By Jeremy Appel
Redcliff town council discussed several cannabis regulations at its April 9 council meeting as the yet-to-be-determined summer deadline for legalization inches ever closer.
Coun. Larry Leipert says he wants to see the same regulations apply to cannabis as alcohol, while Coun. Jim Steinke opposed permitting cannabis sales in town at all.
Mayor Dwight Kilpatrick said forbidding marijuana retail in town won’t prevent its usage.
“It will be legal in Canada, it will be legal in Alberta and it will be legal in Redcliff whether we want it to come or not,” he said. “Just because we don’t have a shoe store in Redcliff, doesn’t mean there aren’t shoes.
“So keeping a cannabis store out of Redcliff doesn’t mean keeping cannabis out of Redcliff. As a matter of fact, it’s already here.”
Steinke said the town’s survey showed strong opposition to legalization in Redcliff.
“Why did we do the survey to begin with? We should have just not done the survey, went in here and steamrolled over them,” he said. “That’s what we’re doing. We should follow our survey.”
The survey, which closed March 30, had 467 respondents, representing 8.3 per cent of the town’s population.
Public consumption of cannabis was a major concern for the highest number of respondents, at 63.81 per cent.
Coun. Chris Czember put forward a motion to refer potential cannabis retailers to the Municipal Planning Commission to make their case to the public.
It was passed with support from all but Steinke.
Jordan Zukowski, the town’s planning specialist, said the motion included public notification requirements beyond what’s typically required of an MPC, which is usually only advertised at the town office.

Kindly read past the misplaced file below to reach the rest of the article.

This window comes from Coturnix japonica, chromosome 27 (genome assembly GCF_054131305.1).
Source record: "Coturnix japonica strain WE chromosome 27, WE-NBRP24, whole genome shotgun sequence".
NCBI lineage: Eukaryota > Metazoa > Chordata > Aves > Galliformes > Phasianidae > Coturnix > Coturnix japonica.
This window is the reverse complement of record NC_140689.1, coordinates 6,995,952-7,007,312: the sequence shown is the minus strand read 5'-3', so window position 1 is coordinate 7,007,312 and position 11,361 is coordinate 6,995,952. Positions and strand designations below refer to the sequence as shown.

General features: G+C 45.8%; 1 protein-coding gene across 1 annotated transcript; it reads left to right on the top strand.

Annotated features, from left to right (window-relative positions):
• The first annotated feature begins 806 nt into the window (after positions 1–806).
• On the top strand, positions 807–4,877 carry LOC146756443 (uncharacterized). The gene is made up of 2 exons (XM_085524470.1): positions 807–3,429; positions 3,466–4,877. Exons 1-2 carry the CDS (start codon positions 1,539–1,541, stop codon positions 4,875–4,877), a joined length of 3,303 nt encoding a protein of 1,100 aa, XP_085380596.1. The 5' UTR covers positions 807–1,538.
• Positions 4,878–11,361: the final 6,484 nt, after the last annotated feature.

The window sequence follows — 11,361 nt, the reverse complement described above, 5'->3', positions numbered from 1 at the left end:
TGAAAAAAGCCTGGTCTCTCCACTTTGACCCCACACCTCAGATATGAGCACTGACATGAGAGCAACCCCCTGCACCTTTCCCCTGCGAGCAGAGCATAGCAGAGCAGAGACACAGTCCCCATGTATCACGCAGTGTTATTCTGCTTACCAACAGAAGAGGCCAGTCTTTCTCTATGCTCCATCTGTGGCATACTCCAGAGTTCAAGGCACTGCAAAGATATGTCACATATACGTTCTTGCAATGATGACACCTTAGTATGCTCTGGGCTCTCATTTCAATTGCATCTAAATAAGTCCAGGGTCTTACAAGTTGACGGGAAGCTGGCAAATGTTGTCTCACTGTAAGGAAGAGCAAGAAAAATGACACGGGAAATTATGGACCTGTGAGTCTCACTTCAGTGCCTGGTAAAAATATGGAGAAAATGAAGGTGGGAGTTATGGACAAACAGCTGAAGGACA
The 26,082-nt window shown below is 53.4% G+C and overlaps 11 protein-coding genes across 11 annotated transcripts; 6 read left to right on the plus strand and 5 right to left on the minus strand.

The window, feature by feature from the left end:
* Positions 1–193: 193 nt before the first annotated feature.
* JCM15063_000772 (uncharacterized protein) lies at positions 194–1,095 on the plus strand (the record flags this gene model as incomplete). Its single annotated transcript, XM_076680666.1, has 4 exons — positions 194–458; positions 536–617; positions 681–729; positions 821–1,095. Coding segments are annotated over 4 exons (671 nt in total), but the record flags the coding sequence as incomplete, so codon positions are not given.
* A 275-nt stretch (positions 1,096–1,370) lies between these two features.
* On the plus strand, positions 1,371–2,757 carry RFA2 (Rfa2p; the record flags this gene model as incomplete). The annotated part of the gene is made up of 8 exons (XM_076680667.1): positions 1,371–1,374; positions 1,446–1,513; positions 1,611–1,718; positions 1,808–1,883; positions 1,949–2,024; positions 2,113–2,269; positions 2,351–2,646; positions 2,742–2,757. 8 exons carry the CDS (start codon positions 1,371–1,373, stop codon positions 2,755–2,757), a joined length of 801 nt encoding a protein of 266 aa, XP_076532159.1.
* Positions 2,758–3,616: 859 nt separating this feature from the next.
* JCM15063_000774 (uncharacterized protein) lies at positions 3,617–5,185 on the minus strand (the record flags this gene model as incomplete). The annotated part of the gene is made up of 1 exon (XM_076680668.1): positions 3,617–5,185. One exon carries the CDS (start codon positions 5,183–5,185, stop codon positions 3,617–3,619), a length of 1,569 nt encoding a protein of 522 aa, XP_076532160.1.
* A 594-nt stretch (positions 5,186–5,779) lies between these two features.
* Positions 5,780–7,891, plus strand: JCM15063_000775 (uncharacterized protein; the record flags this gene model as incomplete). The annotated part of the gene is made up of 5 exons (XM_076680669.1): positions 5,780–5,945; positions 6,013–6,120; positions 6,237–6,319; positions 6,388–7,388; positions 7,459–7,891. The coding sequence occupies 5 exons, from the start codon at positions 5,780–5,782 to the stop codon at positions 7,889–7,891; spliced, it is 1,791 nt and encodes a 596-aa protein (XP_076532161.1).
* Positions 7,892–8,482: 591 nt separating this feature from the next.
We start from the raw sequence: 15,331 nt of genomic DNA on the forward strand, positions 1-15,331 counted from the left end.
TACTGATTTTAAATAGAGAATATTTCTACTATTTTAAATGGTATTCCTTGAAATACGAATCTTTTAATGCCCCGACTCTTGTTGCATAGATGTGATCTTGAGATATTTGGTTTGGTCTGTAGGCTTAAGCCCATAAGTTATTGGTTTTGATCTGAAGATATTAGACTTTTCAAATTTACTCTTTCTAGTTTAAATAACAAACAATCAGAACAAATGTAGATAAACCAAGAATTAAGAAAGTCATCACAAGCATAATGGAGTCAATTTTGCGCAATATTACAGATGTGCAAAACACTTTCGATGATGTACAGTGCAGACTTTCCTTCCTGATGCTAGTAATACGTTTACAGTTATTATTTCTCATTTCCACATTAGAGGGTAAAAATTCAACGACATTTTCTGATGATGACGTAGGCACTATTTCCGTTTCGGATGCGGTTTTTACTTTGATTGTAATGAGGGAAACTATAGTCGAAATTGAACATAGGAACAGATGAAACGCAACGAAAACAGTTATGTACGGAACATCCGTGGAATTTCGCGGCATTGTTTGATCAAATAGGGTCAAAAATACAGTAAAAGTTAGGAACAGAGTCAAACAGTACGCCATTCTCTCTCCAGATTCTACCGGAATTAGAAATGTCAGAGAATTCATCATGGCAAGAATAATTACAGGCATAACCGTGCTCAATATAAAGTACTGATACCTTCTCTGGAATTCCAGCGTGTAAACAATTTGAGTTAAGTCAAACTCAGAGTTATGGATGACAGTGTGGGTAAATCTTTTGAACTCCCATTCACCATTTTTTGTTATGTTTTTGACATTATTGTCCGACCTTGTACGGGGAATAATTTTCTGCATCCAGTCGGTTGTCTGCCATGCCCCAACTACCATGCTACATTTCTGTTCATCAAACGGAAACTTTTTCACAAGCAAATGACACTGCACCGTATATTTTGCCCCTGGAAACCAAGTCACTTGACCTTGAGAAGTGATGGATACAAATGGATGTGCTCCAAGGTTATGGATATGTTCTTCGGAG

These notifications could take the form of newspaper or web advertisements. “It provides that extra layer for the public to know that this application is out there and to give them the ability to comment,” she said.
Coun. Cathy Crozier said it’s important to inform the public about these developments before they come to town.
“If we don’t, we’re going to get backlash,” she said.
On the other hand, if the town makes it too burdensome for companies to open up shop, the public may be pleased, but it could open up legal challenges from retailers who want to get a slice of the Redcliff market, Kilpatrick added.
Crozier compared the general unease with marijuana legalization to the atmosphere immediately after alcohol prohibition.
“Liquor stores went through something similar to this,” she said. “It’s probably going to take a number of years before cannabis is as accepted in society as alcohol.”
Council also passed motions to add municipal parks, recreation centres and health facilities to the provincial 100-metre setback requirement, keep cannabis retail development fees consistent with those for other businesses, introduce a $100 fine for contravening the town’s smoking bylaw, which still needs to be written, and permit consumption at municipal campgrounds.